Weight-training on the other hand was problematic. The weight room contained filthy and shoddy equipment. It shared the same space as two pool tables. Cigarette butts, ghost turds, and dust littered the floor. The room and equipment made you glad your vaccines were up to date. There was an unenforced sign that said, “Please, No Smoking” or “Qing, Bu Yao Xiyan.” It was a far cry from Gold’s Gym where a band of Hispanic workers continuously spit shined the barbells and sterilized the tread mills. The gym consisted of some 3 barbells, 10 dumbbells, 4 benches, 1 nautilus machine, 1 treadmill, and 3 non-functional stationary bikes. In theory, I could use all the available rubber-lined lead plates to squat my max. In other words, they had about 270 pounds worth of free weight. Unfortunately, only half the plates had holes that could fit the squat rack’s barbell. So I lifted for endurance rather than strength.
It was a typical evening in the gym. A class of girls belly danced. A bunch of guys played pool. A girl jogged in high heel boots on the tread mill. And then there were a couple gym rats like myself just trying to build some muscle and burn some extra calories. I circuit trained, moving swiftly between benches and machines, yoga poses, and side-straddle hops. I focused on my exercises and disregarded the vivacious girls shaking their gluts, swerving their hips around in sinuous rhythms. Perspiration shimmered upon their midriffs and necks despite the cold, wintry air. Their neck muscles flexed. And I pumped out another set. Midway through my workout I realized I was burning up so I stripped off some layers.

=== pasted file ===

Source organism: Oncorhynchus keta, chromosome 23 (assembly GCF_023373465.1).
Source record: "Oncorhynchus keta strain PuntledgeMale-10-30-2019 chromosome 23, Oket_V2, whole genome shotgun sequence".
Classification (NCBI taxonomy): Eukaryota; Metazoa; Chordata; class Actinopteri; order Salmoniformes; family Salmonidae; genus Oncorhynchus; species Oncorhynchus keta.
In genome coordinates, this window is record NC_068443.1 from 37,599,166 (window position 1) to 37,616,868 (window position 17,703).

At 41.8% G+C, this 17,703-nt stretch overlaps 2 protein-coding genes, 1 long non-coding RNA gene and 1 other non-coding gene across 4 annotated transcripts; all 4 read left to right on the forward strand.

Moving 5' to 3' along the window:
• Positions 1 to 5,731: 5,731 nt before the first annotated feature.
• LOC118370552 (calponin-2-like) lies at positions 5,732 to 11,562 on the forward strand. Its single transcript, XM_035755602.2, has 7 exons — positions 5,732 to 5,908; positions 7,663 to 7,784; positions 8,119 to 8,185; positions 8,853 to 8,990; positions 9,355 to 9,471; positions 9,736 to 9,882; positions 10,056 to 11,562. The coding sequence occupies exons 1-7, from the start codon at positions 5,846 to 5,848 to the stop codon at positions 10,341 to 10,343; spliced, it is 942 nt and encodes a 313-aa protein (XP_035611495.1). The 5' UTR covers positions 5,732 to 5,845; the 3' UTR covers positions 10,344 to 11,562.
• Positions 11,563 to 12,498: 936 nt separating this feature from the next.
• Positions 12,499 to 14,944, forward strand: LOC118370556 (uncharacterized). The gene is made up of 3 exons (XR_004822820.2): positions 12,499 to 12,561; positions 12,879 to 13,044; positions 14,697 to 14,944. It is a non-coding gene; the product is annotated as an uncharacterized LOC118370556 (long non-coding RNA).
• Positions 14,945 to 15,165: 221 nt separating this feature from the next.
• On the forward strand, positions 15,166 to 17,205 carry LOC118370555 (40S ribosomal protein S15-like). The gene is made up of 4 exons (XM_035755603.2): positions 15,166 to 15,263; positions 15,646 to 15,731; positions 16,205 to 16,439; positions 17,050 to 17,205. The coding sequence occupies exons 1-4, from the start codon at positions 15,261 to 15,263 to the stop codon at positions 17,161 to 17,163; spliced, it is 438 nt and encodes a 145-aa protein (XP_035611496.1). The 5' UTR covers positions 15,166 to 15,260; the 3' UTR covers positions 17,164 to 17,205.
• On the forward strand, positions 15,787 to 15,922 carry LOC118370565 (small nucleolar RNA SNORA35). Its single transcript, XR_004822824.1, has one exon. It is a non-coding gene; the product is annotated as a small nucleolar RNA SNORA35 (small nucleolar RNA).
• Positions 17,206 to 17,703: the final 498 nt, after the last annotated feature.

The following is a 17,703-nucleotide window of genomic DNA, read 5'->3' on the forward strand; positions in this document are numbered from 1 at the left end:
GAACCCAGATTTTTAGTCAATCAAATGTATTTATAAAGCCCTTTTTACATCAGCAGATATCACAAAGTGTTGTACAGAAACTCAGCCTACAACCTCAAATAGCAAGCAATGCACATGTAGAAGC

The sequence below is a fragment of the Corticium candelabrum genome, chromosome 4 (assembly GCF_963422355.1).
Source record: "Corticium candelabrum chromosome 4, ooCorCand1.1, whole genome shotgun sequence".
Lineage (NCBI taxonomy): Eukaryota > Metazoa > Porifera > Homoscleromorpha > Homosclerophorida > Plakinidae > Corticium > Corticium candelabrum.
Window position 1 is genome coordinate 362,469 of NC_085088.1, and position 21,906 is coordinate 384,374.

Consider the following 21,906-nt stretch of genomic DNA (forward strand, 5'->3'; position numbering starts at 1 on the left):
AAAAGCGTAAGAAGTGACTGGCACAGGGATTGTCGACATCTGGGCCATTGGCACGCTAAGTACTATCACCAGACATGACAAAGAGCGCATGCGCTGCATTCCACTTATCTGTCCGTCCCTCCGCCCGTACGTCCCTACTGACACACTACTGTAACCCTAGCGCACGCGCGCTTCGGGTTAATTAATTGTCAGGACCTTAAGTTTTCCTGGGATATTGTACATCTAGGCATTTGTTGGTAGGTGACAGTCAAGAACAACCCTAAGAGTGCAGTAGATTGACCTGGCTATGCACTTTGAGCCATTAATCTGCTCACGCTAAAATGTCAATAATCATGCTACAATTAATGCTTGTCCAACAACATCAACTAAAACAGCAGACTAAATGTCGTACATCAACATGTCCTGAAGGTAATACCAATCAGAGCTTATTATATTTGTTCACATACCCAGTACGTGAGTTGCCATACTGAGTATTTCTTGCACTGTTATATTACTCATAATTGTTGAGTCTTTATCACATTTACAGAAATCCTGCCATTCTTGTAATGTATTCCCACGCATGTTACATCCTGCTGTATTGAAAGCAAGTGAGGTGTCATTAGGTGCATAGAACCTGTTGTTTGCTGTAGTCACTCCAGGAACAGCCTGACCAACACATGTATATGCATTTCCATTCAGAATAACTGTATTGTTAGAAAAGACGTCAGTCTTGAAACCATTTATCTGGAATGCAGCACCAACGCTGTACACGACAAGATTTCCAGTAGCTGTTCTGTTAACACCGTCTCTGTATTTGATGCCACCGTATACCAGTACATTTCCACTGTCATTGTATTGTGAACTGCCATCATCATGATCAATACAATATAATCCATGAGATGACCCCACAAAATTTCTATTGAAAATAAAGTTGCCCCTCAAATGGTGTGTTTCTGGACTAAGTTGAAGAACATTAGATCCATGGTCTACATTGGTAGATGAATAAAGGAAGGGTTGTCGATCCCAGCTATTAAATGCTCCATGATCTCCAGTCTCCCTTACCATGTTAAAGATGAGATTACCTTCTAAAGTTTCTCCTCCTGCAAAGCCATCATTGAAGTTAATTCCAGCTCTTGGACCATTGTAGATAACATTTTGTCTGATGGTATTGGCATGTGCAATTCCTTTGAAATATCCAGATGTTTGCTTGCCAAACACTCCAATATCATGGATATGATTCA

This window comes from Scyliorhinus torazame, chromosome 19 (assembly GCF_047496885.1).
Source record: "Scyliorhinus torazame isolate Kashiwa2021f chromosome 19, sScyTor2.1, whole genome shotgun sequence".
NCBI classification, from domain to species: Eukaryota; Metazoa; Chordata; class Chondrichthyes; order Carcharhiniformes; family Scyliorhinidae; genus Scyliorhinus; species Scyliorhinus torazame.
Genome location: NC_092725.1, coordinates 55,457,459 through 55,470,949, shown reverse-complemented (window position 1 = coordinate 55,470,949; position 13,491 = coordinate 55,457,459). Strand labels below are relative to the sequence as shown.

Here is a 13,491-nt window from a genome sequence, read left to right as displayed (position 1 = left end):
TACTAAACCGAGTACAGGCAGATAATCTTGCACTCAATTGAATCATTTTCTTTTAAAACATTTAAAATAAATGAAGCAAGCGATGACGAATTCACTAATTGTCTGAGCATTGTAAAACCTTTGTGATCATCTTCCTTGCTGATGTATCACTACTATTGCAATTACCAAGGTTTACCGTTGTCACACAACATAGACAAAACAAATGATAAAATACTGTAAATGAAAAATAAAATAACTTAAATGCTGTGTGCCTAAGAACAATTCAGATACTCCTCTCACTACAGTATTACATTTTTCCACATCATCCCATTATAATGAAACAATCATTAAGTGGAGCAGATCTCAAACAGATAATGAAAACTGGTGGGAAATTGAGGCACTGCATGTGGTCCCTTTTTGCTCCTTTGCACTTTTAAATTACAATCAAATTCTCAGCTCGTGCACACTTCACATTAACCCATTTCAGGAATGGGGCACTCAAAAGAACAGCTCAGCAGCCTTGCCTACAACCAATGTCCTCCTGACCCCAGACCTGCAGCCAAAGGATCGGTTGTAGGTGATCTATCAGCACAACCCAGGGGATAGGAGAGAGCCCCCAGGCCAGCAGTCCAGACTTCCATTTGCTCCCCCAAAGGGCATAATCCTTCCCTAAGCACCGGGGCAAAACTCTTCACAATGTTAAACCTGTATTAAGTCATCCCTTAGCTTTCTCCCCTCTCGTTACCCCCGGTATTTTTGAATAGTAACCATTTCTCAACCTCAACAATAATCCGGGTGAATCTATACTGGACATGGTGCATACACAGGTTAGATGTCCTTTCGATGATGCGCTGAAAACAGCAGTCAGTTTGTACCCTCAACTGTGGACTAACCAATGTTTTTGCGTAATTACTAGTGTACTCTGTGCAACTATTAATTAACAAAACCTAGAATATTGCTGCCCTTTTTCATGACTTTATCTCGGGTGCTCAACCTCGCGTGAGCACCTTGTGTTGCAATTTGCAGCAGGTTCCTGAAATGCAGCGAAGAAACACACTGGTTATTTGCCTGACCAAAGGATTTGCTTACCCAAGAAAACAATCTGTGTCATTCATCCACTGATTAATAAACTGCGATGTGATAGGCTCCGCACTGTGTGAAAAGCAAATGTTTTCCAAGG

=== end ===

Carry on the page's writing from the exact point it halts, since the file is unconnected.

But my breath burst forth in as I breathed hard, pressed or squatted. And the girls did things with their shoulders that would make a man forget his old country and feel young again. But we all – pool players and gym rats alike pretended to ignore them.
Ah, hell no. The pool players passed out cigarettes, lit up, and then I had to point out the “No Smoking Sign.”
They smiled and tolerated me and laughed at the foreign devil. I had just made a good joke. But this was the one place where I would not tolerate smoking in China. I stood my ground. The boy waited with his cigarette lit. He finally realized I was willing to lose face, and prolong the conflict and continue disrupting the harmony. That’s when he put it out.
I resumed my exercises now that the pollution had been dealt with. The girls danced and I built up some muscle. Many of them wore form-fitting classroom attire. Not that I noticed. Strappy leather boots, skin tight pants, and bright girly shirts. Their nails were filed and painted. Some wore jewelry and metallic hip belts and shiny beads that jingled and jangled and dazzled. Their hips and pelvis writhed and whirled while their thin, arms extended laterally, proudly inviting the entire world to view their come-hither beauty.
Meanwhile, a guy had been watching me all this time. He was the guy who wanted to feel my muscles. Since I was a nice guy from America I made nice. Plus I was a teacher trying my best to emulate my best teachers. He told me I was so strong. I actually stopped watching — I mean, working out – the girls, and allowed him to practice his oral English.
So I gave him some exercise tips: strength train at least 3 times per week, walk at least 30 minutes a day most days of the week, and be sure to eat well.